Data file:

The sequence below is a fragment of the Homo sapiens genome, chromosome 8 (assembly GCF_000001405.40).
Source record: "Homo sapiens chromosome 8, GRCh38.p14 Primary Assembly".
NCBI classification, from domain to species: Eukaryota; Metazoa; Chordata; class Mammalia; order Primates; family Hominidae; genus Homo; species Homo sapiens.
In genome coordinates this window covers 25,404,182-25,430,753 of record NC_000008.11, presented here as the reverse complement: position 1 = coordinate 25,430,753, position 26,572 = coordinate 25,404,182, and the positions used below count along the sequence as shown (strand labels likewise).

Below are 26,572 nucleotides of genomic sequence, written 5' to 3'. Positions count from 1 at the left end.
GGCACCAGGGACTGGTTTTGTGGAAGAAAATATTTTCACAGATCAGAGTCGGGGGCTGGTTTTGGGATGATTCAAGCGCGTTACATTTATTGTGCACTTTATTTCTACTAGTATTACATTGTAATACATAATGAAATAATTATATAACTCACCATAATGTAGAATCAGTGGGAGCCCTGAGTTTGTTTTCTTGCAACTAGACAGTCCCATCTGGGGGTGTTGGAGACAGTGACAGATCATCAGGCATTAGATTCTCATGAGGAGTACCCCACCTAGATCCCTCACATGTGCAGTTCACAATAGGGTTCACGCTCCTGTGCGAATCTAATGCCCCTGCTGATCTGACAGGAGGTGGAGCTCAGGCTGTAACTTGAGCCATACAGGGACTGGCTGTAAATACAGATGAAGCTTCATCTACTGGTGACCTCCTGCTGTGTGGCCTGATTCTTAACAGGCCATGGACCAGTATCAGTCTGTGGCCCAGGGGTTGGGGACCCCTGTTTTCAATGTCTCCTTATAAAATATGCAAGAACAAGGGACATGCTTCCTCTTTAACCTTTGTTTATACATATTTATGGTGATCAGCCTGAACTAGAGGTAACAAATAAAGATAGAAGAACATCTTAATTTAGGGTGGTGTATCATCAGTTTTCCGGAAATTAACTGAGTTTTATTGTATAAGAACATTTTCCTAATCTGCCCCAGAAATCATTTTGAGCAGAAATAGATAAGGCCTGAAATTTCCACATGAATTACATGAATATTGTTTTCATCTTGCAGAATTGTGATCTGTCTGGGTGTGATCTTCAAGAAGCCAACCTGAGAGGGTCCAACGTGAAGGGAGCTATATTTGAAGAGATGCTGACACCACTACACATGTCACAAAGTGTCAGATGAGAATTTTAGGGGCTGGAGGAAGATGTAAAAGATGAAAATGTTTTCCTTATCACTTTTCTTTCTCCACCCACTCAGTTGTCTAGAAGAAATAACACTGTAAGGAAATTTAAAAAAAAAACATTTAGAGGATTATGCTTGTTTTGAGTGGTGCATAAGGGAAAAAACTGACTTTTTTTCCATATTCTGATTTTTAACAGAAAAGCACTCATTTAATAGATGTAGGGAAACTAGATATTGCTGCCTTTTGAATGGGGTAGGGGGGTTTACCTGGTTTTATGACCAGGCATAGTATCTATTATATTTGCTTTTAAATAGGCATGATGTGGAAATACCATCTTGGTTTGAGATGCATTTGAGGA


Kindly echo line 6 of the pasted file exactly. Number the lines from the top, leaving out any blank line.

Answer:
GGCACCAGGGACTGGTTTTGTGGAAGAAAATATTTTCACAGATCAGAGTCGGGGGCTGGTTTTGGGATGATTCAAGCGCGTTACATTTATTGTGCACTTTATTTCTACTAGTATTACATTGTAATACATAATGAAATAATTATATAACTCACCATAATGTAGAATCAGTGGGAGCCCTGAGTTTGTTTTCTTGCAACTAGACAGTCCCATCTGGGGGTGTTGGAGACAGTGACAGATCATCAGGCATTAGATTCTCATGAGGAGTACCCCACCTAGATCCCTCACATGTGCAGTTCACAATAGGGTTCACGCTCCTGTGCGAATCTAATGCCCCTGCTGATCTGACAGGAGGTGGAGCTCAGGCTGTAACTTGAGCCATACAGGGACTGGCTGTAAATACAGATGAAGCTTCATCTACTGGTGACCTCCTGCTGTGTGGCCTGATTCTTAACAGGCCATGGACCAGTATCAGTCTGTGGCCCAGGGGTTGGGGACCCCTGTTTTCAATGTCTCCTTATAAAATATGCAAGAACAAGGGACATGCTTCCTCTTTAACCTTTGTTTATACATATTTATGGTGATCAGCCTGAACTAGAGGTAACAAATAAAGATAGAAGAACATCTTAATTTAGGGTGGTGTATCATCAGTTTTCCGGAAATTAACTGAGTTTTATTGTATAAGAACATTTTCCTAATCTGCCCCAGAAATCATTTTGAGCAGAAATAGATAAGGCCTGAAATTTCCACATGAATTACATGAATATTGTTTTCATCTTGCAGAATTGTGATCTGTCTGGGTGTGATCTTCAAGAAGCCAACCTGAGAGGGTCCAACGTGAAGGGAGCTATATTTGAAGAGATGCTGACACCACTACACATGTCACAAAGTGTCAGATGAGAATTTTAGGGGCTGGAGGAAGATGTAAAAGATGAAAATGTTTTCCTTATCACTTTTCTTTCTCCACCCACTCAGTTGTCTAGAAGAAATAACACTGTAAGGAAATTTAAAAAAAAAACATTTAGAGGATTATGCTTGTTTTGAGTGGTGCATAAGGGAAAAAACTGACTTTTTTTCCATATTCTGATTTTTAACAGAAAAGCACTCATTTAATAGATGTAGGGAAACTAGATATTGCTGCCTTTTGAATGGGGTAGGGGGGTTTACCTGGTTTTATGACCAGGCATAGTATCTATTATATTTGCTTTTAAATAGGCATGATGTGGAAATACCATCTTGGTTTGAGATGCATTTGAGGA